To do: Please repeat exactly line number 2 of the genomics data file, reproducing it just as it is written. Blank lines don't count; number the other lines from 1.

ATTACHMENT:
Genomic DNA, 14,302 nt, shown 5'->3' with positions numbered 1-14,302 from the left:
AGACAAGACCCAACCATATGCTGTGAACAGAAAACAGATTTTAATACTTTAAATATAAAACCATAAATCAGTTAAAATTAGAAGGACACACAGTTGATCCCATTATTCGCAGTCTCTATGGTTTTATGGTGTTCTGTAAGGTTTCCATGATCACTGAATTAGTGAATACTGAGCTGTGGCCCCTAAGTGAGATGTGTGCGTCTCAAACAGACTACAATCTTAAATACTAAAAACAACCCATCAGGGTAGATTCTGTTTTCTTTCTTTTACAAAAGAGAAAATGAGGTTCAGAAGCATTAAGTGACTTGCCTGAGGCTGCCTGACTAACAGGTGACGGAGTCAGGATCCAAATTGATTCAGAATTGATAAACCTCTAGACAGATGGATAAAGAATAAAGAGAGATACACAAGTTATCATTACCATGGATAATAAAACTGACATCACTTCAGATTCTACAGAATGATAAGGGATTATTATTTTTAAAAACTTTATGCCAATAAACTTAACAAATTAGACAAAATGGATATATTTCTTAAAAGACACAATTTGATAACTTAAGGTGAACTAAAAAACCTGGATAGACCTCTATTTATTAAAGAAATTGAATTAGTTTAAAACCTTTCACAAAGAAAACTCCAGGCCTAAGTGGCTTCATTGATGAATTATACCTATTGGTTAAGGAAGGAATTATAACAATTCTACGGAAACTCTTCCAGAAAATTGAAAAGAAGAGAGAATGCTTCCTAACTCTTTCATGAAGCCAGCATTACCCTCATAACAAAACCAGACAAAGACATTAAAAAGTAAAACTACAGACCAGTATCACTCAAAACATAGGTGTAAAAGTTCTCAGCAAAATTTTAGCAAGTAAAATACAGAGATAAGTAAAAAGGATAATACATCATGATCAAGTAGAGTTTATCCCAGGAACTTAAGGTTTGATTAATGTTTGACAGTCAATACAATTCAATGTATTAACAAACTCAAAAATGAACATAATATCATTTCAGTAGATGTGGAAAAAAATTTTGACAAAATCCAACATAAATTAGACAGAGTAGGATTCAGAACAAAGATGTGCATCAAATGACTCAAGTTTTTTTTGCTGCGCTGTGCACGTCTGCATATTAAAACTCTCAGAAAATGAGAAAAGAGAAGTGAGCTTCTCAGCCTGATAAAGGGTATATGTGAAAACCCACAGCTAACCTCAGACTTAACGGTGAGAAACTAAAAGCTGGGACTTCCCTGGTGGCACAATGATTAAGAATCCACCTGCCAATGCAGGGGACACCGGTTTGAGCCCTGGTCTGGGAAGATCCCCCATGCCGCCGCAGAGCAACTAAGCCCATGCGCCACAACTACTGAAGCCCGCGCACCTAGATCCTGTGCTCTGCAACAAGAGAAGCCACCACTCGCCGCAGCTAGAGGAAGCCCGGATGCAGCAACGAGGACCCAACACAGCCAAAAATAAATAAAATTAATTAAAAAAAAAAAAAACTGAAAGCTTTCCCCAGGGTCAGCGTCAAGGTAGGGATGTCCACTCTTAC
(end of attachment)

AGACAAGACCCAACCATATGCTGTGAACAGAAAACAGATTTTAATACTTTAAATATAAAACCATAAATCAGTTAAAATTAGAAGGACACACAGTTGATCCCATTATTCGCAGTCTCTATGGTTTTATGGTGTTCTGTAAGGTTTCCATGATCACTGAATTAGTGAATACTGAGCTGTGGCCCCTAAGTGAGATGTGTGCGTCTCAAACAGACTACAATCTTAAATACTAAAAACAACCCATCAGGGTAGATTCTGTTTTCTTTCTTTTACAAAAGAGAAAATGAGGTTCAGAAGCATTAAGTGACTTGCCTGAGGCTGCCTGACTAACAGGTGACGGAGTCAGGATCCAAATTGATTCAGAATTGATAAACCTCTAGACAGATGGATAAAGAATAAAGAGAGATACACAAGTTATCATTACCATGGATAATAAAACTGACATCACTTCAGATTCTACAGAATGATAAGGGATTATTATTTTTAAAAACTTTATGCCAATAAACTTAACAAATTAGACAAAATGGATATATTTCTTAAAAGACACAATTTGATAACTTAAGGTGAACTAAAAAACCTGGATAGACCTCTATTTATTAAAGAAATTGAATTAGTTTAAAACCTTTCACAAAGAAAACTCCAGGCCTAAGTGGCTTCATTGATGAATTATACCTATTGGTTAAGGAAGGAATTATAACAATTCTACGGAAACTCTTCCAGAAAATTGAAAAGAAGAGAGAATGCTTCCTAACTCTTTCATGAAGCCAGCATTACCCTCATAACAAAACCAGACAAAGACATTAAAAAGTAAAACTACAGACCAGTATCACTCAAAACATAGGTGTAAAAGTTCTCAGCAAAATTTTAGCAAGTAAAATACAGAGATAAGTAAAAAGGATAATACATCATGATCAAGTAGAGTTTATCCCAGGAACTTAAGGTTTGATTAATGTTTGACAGTCAATACAATTCAATGTATTAACAAACTCAAAAATGAACATAATATCATTTCAGTAGATGTGGAAAAAAATTTTGACAAAATCCAACATAAATTAGACAGAGTAGGATTCAGAACAAAGATGTGCATCAAATGACTCAAGTTTTTTTTGCTGCGCTGTGCACGTCTGCATATTAAAACTCTCAGAAAATGAGAAAAGAGAAGTGAGCTTCTCAGCCTGATAAAGGGTATATGTGAAAACCCACAGCTAACCTCAGACTTAACGGTGAGAAACTAAAAGCTGGGACTTCCCTGGTGGCACAATGATTAAGAATCCACCTGCCAATGCAGGGGACACCGGTTTGAGCCCTGGTCTGGGAAGATCCCCCATGCCGCCGCAGAGCAACTAAGCCCATGCGCCACAACTACTGAAGCCCGCGCACCTAGATCCTGTGCTCTGCAACAAGAGAAGCCACCACTCGCCGCAGCTAGAGGAAGCCCGGATGCAGCAACGAGGACCCAACACAGCCAAAAATAAATAAAATTAATTAAAAAAAAAAAAAACTGAAAGCTTTCCCCAGGGTCAGCGTCAAGGTAGGGATGTCCACTCTTAC